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New Research Shows Consumers Do Care About Gold Origins; Will Pay More For Responsible Sourcing |  January 06, 2021 (0 comments)


Austin, TX—A new consumer study shows that while current awareness of the gold supply chain is minimal, consumers do care about the working conditions for miners and would pay more for jewelry that’s guaranteed to contain responsibly mined gold. Image: Consumers will pay more for responsibly sourced gold with good working conditions for miners. Courtesy Alliance For Responsible Mining:

While gold mining has come under fire before—mainly for environmental reasons, such as the endangerment of salmon in Alaska’s Pebble Mine area—it never achieved the same levels of awareness or consumer pushback that conflict diamonds did in the early 2000s. But last year two TV exposés about artisanal gold mining in Colombia revealed disturbing ties to masters of the cocaine underworld, along with human rights abuses, environmental destruction and, finally, some American refiners’ complicity. (Read more about those reports here and here). Later, a report from Global Witness found many products, not just jewelry, contain conflict gold.

Related: New Global Witness Report Warns Popular Products May Contain Conflict Gold

MVI Marketing LLC (THE MVEye) and Christina T. Miller Sustainable Jewelry Consulting (CMC) on Wednesday announced the completion of a joint benchmark consumer market research study about awareness of responsibly sourced gold. The study showed limited consumer awareness of the origin of the gold in jewelry and the working conditions facing small-scale gold miners. But when informed about the gold supply chain in jewelry and the working conditions affecting artisanal gold miners, a significant portion of respondents said they would pay more for certified responsibly-mined gold jewelry.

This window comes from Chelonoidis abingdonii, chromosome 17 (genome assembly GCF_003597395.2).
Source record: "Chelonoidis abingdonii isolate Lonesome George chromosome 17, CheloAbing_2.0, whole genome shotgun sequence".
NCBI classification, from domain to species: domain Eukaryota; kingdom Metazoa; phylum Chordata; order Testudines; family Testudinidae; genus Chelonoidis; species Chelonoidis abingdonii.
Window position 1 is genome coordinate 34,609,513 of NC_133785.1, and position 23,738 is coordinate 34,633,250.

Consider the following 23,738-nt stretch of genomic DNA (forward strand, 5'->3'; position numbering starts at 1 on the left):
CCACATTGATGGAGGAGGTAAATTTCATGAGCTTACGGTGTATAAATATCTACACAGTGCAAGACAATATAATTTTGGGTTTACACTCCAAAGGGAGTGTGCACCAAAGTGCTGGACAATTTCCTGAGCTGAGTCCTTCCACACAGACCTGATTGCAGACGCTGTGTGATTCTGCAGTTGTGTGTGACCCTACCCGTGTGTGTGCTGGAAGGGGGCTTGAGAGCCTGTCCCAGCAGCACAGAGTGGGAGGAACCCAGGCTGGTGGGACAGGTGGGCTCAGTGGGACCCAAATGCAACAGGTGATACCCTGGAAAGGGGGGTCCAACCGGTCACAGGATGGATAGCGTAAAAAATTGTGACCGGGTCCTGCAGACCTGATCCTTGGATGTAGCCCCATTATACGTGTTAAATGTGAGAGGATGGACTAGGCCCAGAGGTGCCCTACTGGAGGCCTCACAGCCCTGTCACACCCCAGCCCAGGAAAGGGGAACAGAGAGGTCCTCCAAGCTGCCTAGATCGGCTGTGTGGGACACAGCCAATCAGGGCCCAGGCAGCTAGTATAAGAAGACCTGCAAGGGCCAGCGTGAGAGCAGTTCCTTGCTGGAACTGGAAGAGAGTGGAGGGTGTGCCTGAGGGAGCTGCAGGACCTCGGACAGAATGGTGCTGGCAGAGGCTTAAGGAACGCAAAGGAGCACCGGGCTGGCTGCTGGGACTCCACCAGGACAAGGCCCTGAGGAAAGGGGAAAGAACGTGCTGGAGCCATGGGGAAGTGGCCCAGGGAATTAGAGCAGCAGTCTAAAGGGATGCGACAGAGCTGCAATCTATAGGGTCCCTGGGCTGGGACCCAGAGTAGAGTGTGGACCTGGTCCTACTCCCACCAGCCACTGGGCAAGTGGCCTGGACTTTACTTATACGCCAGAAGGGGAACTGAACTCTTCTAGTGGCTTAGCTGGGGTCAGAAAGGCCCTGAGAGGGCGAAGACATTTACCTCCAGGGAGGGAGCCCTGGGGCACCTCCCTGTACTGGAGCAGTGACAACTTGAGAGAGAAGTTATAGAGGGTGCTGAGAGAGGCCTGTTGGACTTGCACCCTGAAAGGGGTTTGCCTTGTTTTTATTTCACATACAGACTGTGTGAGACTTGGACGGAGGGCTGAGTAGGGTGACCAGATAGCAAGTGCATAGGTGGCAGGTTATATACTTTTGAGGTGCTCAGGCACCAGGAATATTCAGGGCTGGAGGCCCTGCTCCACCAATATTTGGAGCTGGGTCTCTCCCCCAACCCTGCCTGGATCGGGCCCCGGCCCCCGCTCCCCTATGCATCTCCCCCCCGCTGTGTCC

Upon completion of the report, Christina Miller, an expert in the field of gold supply for jewelry manufacturing, said, “This research study is a benchmark from which we will measure our progress as an industry. The current conditions for artisanal and small-scale gold miners are neither healthy nor sustainable and this research shows that as consumers learn more, they will demand both transparent sourcing and improved conditions for the people doing the mining.”

Christina Miller

Marty Hurwitz, CEO of MVI Marketing LLC (THE MVEye) added, “Transparency in the supply chain for all consumer goods is an evolving necessity as the next generation of consumers becomes the dominant spending demographic globally.”

Key findings revealed in the report include:

These findings show there is great opportunity for the jewelry industry to increase transparency in the gold supply chain. A deeper dive into the specific results showed that knowing the origin of their gold is important to more than half (51%) of respondents. While only 20% do base their purchase decision on the knowledge, 31% say they’d like to know and it may impact their purchase decision. 21% said they do not consider it, and of those, perhaps unexpectedly, 26% were women and 9% were men.